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XB-ART-53616
Zoolog Sci 2017 Apr 01;342:105-111. doi: 10.2108/zs160185.
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Masculinization-Related Genes and Cell-Mass Structures During Early Gonadal Differentiation in the African Clawed Frog Xenopus laevis.

Wada M , Fujitani K , Tamura K , Mawaribuchi S , Kamata Y , Takamatsu N , Ito M .


Abstract
The African clawed frog Xenopus laevis has a female heterogametic ZZ/ZW-type sex-determining system. We previously discovered a W-linked female sex-determining gene dm-W that is involved in ovary formation, probably through the up-regulation of the estrogen synthesis genes cyp19a1 and foxl2. We also reported that a unique "mass-in-line structure", which disappears from ZZ gonads during early testicular development, might serve as the basis for ovary differentiation in ZW gonads. However, the molecular mechanisms underlying early masculinization are poorly understood. To elucidate the development of bipotential gonads into testes after sex determination in this species, we focused on the orthologs of five mammalian sex-related genes: three nuclear factor genes, dax1, sf1 (also known as ad4bp), and sox9, and two genes encoding members of the tumor growth factor-β (TGF-β) family, anti-Müllerian hormone (amh) and inhibin βb (inhbb). Quantitative RT-PCR analysis revealed that the expression of dax1, sox9, amh, and inhbb or sf1 was greatly or slightly higher in ZZ than in ZW gonads during early sex development. In situ hybridization analysis revealed that amh and inhbb mRNAs were expressed in somatic cells on the inner and outer sides of cell masses in the mass-in-line structure, respectively, in the developing ZZ gonads. Interestingly, estrogen exposure prevented the disappearance of the mass-in-line structure in early developing ZZ tadpoles. These findings suggest that TGF-β signaling is involved in the destruction of the mass-in-line structure, which may be maintained by estrogen.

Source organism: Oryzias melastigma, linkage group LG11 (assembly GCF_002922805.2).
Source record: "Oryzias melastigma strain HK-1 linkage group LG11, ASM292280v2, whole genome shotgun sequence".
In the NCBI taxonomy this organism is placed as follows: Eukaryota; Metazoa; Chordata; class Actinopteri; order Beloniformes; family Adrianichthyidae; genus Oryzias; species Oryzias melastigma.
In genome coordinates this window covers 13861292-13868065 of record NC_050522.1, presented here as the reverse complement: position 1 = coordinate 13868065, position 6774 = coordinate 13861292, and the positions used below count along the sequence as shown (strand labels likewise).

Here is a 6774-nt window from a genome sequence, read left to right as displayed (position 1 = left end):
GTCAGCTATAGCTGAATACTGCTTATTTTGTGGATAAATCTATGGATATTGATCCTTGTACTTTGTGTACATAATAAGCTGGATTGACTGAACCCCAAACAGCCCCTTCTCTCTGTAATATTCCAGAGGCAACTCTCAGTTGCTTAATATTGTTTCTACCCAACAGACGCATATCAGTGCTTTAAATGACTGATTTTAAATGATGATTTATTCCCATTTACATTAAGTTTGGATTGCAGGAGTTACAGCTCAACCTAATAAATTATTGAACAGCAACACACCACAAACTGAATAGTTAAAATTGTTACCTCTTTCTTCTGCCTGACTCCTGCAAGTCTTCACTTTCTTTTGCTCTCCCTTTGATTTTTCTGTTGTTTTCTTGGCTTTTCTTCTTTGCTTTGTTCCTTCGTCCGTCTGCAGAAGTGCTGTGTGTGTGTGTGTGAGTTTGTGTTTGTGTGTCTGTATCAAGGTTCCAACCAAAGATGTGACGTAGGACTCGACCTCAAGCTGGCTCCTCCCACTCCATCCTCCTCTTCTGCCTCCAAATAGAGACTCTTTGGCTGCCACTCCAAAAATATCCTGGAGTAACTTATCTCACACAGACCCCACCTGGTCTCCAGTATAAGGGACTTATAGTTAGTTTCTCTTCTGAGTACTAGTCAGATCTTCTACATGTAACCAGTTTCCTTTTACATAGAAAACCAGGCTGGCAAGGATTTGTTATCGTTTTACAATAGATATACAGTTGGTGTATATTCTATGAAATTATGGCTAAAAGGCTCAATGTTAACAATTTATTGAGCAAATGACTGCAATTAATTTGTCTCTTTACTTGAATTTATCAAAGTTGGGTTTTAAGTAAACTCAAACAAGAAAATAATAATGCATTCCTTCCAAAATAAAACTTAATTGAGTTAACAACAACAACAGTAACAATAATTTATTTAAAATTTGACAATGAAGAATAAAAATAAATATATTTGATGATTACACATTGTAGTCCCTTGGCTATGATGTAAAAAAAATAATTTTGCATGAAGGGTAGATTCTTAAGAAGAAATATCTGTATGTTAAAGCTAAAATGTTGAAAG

PubMed ID: 28397603
Article link: Zoolog Sci


Species referenced: Xenopus laevis
Genes referenced: amh cyp19a1 foxl2 inhbb nr0b1 sf1 sox9 xdm-w